Brick by Brick: Car confidence with Chummy
I’ve got used to living in Denmark – it’s been a long time since I accidentally bought yoghurt instead of milk. But until recently there was one major thing I had not been able to face, and that was driving.
Balletic bumper racing
Cars are expensive here; there’s nowhere to park and cycling is so much easier. But still there are times in family life when a car helps. So we signed up for a share car scheme called Let’s Go that has a lovely little red car at the end of our street.
I have had a driving licence since my teens, but my confidence has never been great. Perhaps it’s because it took me three attempts to pass my driving test and I failed the first two for going through red lights. Or perhaps because I have had a lot of little bumps, all at very low speed, of which some have been positively balletic.
Who you gonna call?
So you can understand the trepidation I feel sitting in a VW Mini ahead of driving ON THE WRONG SIDE OF THE ROAD for the first time. Childhood memories of failing a cycling proficiency test at the age of eight come romping back to taunt my troubled mind.
I feel a need for a reassuring presence like Chummy, that nice nurse played by Miranda Hart in the 1950s-set BBC drama ‘Call the Midwife’. Chummy is jolly hockey-sticks posh, delivers triplets in thunderstorms and never panics. I shut my eyes, imagine the theme tune and instantly Chummy is there with me in full uniform.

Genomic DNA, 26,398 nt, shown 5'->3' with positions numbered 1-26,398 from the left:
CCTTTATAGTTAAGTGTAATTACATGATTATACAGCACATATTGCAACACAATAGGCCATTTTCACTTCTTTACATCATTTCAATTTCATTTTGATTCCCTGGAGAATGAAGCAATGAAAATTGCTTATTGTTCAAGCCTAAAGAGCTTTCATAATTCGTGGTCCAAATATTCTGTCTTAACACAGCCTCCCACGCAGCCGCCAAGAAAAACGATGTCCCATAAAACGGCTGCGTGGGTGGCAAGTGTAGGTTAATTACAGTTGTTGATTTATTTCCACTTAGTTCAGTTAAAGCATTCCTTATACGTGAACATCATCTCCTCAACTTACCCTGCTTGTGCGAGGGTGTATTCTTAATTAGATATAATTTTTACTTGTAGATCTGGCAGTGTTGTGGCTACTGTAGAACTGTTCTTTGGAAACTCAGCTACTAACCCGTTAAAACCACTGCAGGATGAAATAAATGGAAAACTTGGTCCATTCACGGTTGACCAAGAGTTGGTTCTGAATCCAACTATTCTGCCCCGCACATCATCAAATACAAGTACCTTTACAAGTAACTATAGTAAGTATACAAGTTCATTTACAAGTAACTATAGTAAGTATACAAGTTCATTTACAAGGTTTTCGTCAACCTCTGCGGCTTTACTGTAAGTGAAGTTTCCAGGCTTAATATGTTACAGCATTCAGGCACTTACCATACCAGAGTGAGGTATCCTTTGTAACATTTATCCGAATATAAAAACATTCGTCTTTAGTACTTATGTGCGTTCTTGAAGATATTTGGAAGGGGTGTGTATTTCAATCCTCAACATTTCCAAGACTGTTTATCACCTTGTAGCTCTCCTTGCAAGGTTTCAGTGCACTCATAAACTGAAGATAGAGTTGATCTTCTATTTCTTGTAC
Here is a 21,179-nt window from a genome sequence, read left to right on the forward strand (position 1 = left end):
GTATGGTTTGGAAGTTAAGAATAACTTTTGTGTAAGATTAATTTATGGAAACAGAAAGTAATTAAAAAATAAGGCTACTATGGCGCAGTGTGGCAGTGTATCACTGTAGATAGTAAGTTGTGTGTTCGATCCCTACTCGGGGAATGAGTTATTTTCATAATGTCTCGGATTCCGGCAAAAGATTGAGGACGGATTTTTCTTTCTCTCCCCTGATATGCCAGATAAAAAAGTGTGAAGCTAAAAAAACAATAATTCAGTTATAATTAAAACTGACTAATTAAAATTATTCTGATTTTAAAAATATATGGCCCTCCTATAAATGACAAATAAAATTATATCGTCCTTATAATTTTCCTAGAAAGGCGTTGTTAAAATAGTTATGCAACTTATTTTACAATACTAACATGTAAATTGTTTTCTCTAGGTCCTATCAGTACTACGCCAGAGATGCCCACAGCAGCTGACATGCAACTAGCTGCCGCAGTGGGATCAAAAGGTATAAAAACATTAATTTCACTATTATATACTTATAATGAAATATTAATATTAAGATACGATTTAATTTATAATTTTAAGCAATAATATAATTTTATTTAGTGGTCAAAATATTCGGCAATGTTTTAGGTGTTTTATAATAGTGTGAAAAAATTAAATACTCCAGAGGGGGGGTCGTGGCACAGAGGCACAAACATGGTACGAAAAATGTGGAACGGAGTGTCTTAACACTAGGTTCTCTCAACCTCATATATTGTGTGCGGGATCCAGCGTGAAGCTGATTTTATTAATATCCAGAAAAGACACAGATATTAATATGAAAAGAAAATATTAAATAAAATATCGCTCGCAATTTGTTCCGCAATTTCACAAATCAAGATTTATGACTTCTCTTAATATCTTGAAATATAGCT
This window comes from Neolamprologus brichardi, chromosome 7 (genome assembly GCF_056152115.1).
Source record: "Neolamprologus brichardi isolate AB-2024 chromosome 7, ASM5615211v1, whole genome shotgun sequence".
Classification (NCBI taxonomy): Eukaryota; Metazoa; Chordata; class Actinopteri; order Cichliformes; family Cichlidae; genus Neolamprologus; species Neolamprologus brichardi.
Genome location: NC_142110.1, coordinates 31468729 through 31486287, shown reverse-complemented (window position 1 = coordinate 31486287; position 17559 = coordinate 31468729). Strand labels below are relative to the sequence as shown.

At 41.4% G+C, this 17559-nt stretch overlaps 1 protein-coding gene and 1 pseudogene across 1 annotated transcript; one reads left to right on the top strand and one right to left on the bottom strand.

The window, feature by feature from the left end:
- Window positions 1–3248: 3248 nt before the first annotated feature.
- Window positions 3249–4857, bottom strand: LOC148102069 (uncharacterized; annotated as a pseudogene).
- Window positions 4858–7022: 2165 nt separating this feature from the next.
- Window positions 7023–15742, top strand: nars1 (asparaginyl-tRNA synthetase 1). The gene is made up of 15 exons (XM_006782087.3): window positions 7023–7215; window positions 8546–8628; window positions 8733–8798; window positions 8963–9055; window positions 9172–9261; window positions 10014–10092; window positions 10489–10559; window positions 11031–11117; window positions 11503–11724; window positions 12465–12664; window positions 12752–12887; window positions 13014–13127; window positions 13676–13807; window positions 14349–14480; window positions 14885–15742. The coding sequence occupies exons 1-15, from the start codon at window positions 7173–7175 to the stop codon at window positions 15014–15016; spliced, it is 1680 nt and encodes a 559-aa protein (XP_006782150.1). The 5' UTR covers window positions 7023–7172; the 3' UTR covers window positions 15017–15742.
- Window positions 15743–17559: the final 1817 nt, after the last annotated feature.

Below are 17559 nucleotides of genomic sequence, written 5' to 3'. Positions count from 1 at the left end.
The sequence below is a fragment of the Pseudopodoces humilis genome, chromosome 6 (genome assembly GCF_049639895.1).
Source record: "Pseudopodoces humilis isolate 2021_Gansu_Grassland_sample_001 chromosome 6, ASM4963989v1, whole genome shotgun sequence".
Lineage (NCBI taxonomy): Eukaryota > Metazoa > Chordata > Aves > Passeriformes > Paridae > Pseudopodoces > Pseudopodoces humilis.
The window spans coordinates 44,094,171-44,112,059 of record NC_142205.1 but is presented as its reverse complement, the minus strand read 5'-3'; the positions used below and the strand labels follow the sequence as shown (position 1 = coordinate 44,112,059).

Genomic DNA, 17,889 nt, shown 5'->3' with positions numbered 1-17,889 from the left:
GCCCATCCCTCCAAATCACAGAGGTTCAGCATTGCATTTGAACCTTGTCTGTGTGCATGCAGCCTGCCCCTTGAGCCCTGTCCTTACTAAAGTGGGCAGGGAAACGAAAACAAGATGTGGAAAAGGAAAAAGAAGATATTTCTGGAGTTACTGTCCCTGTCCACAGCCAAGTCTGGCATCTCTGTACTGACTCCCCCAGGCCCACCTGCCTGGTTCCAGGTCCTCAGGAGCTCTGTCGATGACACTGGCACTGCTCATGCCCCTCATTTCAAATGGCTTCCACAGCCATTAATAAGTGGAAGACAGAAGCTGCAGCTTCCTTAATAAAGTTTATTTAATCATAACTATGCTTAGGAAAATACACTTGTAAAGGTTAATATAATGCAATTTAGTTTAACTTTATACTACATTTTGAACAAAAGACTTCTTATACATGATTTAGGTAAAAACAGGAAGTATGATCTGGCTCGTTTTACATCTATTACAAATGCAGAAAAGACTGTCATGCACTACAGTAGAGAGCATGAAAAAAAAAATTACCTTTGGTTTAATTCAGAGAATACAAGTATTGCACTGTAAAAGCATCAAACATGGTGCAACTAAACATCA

“You’re doing awfully well old fruit,” she says. “Now, a steady turn of the ignition key … there you go … into jolly old first gear … and pant for the handbrake.”
Like parallel parking?
After a month or so I realise that the speed limit is generally 50 (30 is for miles not kilometres, who knew …) and things speed up, my confidence grows and Chummy doesn’t need to visit as much.
Parking proves interesting. There are things you don’t notice until you have access to a car. The signs saying ‘2-timer parkering’ mean it’s a two-hour limit, not where you cheat on your partner.
And you’ll get a hefty fine if you forget to set your P-skive, which is nothing to do with children skiving off school on a pretext of fraudulent trips to the loo, but the little clock on the windscreen that shows when you arrived.
A power trip
One day I book an electric car when the mini is not available. I cycle over to its location, chain up my bike and jump in. I reverse out no problem, but can’t work out how to go forward, and when I eventually do, the car lurches and jerks. A grumpy old man goes past on his bicycle and yells in Danish: “Have you got a driving licence?”
“Yes, but this is like driving a hairdryer,” I yell back. He gives me a really strange look and it’s then I realise I’m still wearing my fluorescent bike helmet, rally-driver style. I pull away silently at low speed.
“Bally marvellous!” says Chummy.
Stephanie Brickman made the hop across the North Sea from Scotland to live in Denmark with her distinctly un-Danish family. This 40-something mother, wife and superstar is delighted to share her learning curve, rich as it is with laughs, blunders and expert witnesses.